I took piano lessons for 6 years in elementary school and junior high. It never came easy for me and I always had to practice to master even simple pieces. Every spring we had the dreaded recital where about 30 of us would perform from memory for our families. It was hard to know who was more uncomfortable on these evenings–those of us on the stage or our parents who had to endure our missed notes and shaky re-starts. I only had one rule about the music I played at recital: it had to be written in the key of C major. No flats and no sharps. I didn’t want the added pressure of all those black keys on recital night. Of course I played all kinds of compositions the rest of the year, but on that most nerve-wracking of all nights I wanted the simple and straightforward landscape of broad, flat, white keys. As I matured I realized of course that some of the most challenging piano pieces ever composed were written in C major. Schubert, Chopin, and Mozart all wrote some real finger-twisters using only the white keys. But as kid, C major was my standby. It was my comfortable piano “easy chair.” When I was in it I knew I could get through my 6 or 7 minutes of recital torture, at least for one more year.
Comfort can be a good thing. But if we are never challenged or forced to take a harder path, we don’t grow. Sometimes it’s been like that for me in my spiritual life, too. I was a C major Christian. I picked easy devotions and ministry service that was quick and painless. I liked doing things that didn’t challenge me too much or make me take a hard look at my sins. The “best” pastors were the ones whose homilies made me feel good every Sunday and whose penances and spiritual direction didn’t call me out of myself. I was a “go to Mass and go home” Catholic and my spiritual life was broad and shallow and comfortable. No sharps and no flats. And I was dying inside.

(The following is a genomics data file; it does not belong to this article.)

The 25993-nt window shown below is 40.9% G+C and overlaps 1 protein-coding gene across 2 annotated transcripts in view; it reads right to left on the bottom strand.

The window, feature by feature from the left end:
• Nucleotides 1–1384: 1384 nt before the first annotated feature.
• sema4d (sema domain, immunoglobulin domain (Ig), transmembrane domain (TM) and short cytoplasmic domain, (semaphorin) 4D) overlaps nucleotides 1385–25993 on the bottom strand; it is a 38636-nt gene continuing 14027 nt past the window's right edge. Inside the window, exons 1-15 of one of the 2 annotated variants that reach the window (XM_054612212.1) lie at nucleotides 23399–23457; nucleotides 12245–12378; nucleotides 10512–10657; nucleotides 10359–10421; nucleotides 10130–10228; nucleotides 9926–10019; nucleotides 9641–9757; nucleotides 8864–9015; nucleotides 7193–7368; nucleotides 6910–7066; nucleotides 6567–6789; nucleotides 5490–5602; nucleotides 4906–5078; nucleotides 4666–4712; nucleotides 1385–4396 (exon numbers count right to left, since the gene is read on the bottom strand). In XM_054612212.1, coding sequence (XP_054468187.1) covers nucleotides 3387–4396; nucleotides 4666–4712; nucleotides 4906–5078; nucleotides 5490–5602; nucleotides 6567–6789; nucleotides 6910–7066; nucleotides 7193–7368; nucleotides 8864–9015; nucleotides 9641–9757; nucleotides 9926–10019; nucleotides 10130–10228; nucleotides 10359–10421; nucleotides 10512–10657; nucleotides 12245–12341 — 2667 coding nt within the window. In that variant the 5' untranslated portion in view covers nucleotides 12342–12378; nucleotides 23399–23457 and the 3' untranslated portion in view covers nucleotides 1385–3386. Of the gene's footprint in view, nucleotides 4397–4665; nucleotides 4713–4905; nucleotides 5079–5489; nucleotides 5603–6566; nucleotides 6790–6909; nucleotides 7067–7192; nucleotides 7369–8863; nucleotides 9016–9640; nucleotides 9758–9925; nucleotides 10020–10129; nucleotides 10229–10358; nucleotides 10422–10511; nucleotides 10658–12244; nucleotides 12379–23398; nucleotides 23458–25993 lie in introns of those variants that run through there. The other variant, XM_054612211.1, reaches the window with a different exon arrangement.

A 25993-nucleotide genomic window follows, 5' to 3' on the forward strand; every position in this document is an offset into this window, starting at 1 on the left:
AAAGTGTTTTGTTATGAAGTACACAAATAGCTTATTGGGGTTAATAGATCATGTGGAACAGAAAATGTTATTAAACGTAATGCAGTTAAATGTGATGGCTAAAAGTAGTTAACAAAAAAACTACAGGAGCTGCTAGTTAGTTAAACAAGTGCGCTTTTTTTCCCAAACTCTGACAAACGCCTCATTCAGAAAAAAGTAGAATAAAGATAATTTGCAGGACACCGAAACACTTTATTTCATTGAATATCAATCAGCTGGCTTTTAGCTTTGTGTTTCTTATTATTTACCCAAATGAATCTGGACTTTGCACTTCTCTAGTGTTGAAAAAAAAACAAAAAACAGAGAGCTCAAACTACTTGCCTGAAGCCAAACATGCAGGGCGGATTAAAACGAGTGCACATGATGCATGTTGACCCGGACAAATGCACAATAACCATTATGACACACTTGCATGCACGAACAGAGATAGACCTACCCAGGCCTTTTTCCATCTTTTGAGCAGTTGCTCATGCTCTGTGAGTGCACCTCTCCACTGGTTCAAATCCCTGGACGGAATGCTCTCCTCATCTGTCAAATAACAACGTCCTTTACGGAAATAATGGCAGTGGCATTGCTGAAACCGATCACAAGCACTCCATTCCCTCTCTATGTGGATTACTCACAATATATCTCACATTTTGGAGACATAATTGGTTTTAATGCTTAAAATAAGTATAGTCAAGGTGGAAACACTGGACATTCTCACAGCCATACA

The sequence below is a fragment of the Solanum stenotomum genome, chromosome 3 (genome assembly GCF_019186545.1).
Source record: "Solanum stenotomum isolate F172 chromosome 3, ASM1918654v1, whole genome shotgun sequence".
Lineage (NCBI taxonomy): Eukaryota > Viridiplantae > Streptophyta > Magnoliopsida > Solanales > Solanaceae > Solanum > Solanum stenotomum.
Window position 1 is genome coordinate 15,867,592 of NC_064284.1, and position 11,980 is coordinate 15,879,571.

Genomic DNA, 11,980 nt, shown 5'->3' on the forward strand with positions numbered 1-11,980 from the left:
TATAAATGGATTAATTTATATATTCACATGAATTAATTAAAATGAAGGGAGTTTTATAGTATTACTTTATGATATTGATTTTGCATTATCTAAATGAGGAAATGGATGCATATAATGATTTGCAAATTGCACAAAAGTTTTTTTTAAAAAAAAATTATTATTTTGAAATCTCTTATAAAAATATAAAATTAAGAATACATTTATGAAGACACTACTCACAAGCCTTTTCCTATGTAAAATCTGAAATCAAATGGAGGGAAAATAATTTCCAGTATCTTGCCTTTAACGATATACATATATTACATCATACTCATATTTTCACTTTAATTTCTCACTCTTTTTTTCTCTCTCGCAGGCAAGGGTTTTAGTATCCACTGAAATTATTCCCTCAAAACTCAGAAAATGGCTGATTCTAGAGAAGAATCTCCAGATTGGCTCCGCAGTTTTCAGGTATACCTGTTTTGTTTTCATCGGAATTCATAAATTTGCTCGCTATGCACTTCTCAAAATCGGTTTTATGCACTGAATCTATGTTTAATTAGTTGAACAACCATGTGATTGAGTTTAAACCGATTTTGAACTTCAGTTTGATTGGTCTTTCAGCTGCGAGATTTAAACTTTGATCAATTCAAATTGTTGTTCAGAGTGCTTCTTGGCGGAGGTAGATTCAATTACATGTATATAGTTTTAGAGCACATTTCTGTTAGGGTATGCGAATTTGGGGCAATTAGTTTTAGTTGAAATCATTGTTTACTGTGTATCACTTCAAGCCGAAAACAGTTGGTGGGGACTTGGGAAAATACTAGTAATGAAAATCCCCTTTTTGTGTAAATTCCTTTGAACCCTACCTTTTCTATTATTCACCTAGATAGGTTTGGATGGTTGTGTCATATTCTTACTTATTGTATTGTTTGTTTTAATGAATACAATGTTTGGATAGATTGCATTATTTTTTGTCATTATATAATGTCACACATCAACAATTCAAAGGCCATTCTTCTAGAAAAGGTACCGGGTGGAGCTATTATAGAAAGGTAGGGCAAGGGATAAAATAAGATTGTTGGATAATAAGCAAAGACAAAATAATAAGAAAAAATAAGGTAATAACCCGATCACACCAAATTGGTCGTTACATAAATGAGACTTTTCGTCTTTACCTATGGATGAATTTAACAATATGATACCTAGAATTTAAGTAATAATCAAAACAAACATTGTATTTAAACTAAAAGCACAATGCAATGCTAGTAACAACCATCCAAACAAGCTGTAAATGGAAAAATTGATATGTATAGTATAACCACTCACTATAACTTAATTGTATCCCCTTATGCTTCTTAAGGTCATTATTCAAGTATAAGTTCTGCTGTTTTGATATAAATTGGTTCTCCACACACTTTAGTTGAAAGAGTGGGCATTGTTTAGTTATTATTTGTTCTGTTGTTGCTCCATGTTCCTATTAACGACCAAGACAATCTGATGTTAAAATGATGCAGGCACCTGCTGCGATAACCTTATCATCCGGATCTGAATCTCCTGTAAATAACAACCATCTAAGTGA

And then someone I loved very much was killed. It was during the weeks and months after her death that I really started to take a look at my life. A life cut short can make you do that. What was I living for? And more importantly, WHO was I living for? One of the first things I did was to pray. I would stop by my parish church every day on my way home from work. There was rarely anyone else there at that time of day so I’d pray aloud. What did God want from me? What was His plan for my life? How could He use me for His purpose? I’d walk around the church praying the Stations of the Cross. I’d kneel in front of the Tabernacle. I was hungry to know Him. All those hours spent in the presence of the Most Blessed Sacrament changed me somehow. Not overnight, but gradually and profoundly.
To begin with, I had a hunger to know Jesus. I read the Gospels over and over again, especially the parts that made me uncomfortable. I wanted to know more about forgiveness and mercy and what it meant to pray without ceasing. I discovered the great Ignatian practice of imagining myself as a character in the Gospel story and how Jesus’ words and actions affected me as the chapter unfolded. My prayer life deepened. I was no longer satisfied with a few hurried prayers in the morning and evening. I longed to be with Him all the time. I began to recognize Christ pulling me out of my “C major” comfort zone. I wanted to be a blessing to other people in the ministry work I did. Others became important to me, for the first time in my life. Spending hours in His presence cracked open my heart that had become hardened and small through living a self-centered life. Broken in my grief, The Lord used my pain to draw me closer to Himself. It’s one of the ways that God can use our pain and suffering for a greater good. Over the years, life’s ups and downs–those sharps and flats of my piano lessons– became the stepping stones of my faith journey. I learned to be dependent on Christ. Stumbling along with Him to guide me, I’ve made it this far. When times are easy we tend to rely on ourselves and our own strength. God can use the hard times to increase our love for Him if we allow. If you’re hurting, reach for His hand. If you feel lost and alone, lean on Him. You don’t have to get through this on your own.
“I am the Bread of Life…” John 6:35